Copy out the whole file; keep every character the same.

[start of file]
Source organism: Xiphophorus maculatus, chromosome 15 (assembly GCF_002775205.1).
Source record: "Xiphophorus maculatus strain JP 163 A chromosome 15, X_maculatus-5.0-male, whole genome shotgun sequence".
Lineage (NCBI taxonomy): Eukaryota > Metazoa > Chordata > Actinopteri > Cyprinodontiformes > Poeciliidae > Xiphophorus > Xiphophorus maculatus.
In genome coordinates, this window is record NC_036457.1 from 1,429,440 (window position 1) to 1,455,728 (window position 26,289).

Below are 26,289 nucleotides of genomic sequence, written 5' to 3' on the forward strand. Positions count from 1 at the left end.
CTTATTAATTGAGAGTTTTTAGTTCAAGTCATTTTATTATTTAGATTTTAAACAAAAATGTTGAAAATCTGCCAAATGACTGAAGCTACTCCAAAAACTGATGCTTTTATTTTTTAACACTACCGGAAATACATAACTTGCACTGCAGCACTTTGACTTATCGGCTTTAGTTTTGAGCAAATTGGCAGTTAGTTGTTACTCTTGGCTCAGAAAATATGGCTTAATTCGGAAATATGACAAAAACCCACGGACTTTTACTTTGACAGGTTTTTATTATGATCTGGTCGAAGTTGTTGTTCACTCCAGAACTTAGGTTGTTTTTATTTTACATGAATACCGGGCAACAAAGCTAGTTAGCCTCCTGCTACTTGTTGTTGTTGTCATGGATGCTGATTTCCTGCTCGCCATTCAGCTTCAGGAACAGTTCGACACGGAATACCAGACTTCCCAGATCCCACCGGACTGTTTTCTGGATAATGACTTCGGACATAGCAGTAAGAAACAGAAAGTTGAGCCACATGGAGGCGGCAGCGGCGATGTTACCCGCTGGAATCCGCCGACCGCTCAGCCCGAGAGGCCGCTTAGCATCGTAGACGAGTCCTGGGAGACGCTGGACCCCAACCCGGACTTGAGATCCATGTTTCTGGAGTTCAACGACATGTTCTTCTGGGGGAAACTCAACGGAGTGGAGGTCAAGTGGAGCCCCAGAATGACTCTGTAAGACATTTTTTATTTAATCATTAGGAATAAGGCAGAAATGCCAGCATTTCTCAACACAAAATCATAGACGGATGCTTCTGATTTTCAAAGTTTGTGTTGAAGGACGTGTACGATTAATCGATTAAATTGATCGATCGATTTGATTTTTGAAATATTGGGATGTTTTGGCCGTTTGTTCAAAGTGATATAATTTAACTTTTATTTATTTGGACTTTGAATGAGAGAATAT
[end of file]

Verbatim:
Source organism: Xiphophorus maculatus, chromosome 15 (assembly GCF_002775205.1).
Source record: "Xiphophorus maculatus strain JP 163 A chromosome 15, X_maculatus-5.0-male, whole genome shotgun sequence".
Lineage (NCBI taxonomy): Eukaryota > Metazoa > Chordata > Actinopteri > Cyprinodontiformes > Poeciliidae > Xiphophorus > Xiphophorus maculatus.
In genome coordinates, this window is record NC_036457.1 from 1,429,440 (window position 1) to 1,455,728 (window position 26,289).

Below are 26,289 nucleotides of genomic sequence, written 5' to 3' on the forward strand. Positions count from 1 at the left end.
CTTATTAATTGAGAGTTTTTAGTTCAAGTCATTTTATTATTTAGATTTTAAACAAAAATGTTGAAAATCTGCCAAATGACTGAAGCTACTCCAAAAACTGATGCTTTTATTTTTTAACACTACCGGAAATACATAACTTGCACTGCAGCACTTTGACTTATCGGCTTTAGTTTTGAGCAAATTGGCAGTTAGTTGTTACTCTTGGCTCAGAAAATATGGCTTAATTCGGAAATATGACAAAAACCCACGGACTTTTACTTTGACAGGTTTTTATTATGATCTGGTCGAAGTTGTTGTTCACTCCAGAACTTAGGTTGTTTTTATTTTACATGAATACCGGGCAACAAAGCTAGTTAGCCTCCTGCTACTTGTTGTTGTTGTCATGGATGCTGATTTCCTGCTCGCCATTCAGCTTCAGGAACAGTTCGACACGGAATACCAGACTTCCCAGATCCCACCGGACTGTTTTCTGGATAATGACTTCGGACATAGCAGTAAGAAACAGAAAGTTGAGCCACATGGAGGCGGCAGCGGCGATGTTACCCGCTGGAATCCGCCGACCGCTCAGCCCGAGAGGCCGCTTAGCATCGTAGACGAGTCCTGGGAGACGCTGGACCCCAACCCGGACTTGAGATCCATGTTTCTGGAGTTCAACGACATGTTCTTCTGGGGGAAACTCAACGGAGTGGAGGTCAAGTGGAGCCCCAGAATGACTCTGTAAGACATTTTTTATTTAATCATTAGGAATAAGGCAGAAATGCCAGCATTTCTCAACACAAAATCATAGACGGATGCTTCTGATTTTCAAAGTTTGTGTTGAAGGACGTGTACGATTAATCGATTAAATTGATCGATCGATTTGATTTTTGAAATATTGGGATGTTTTGGCCGTTTGTTCAAAGTGATATAATTTAACTTTTATTTATTTGGACTTTGAATGAGAGAATAT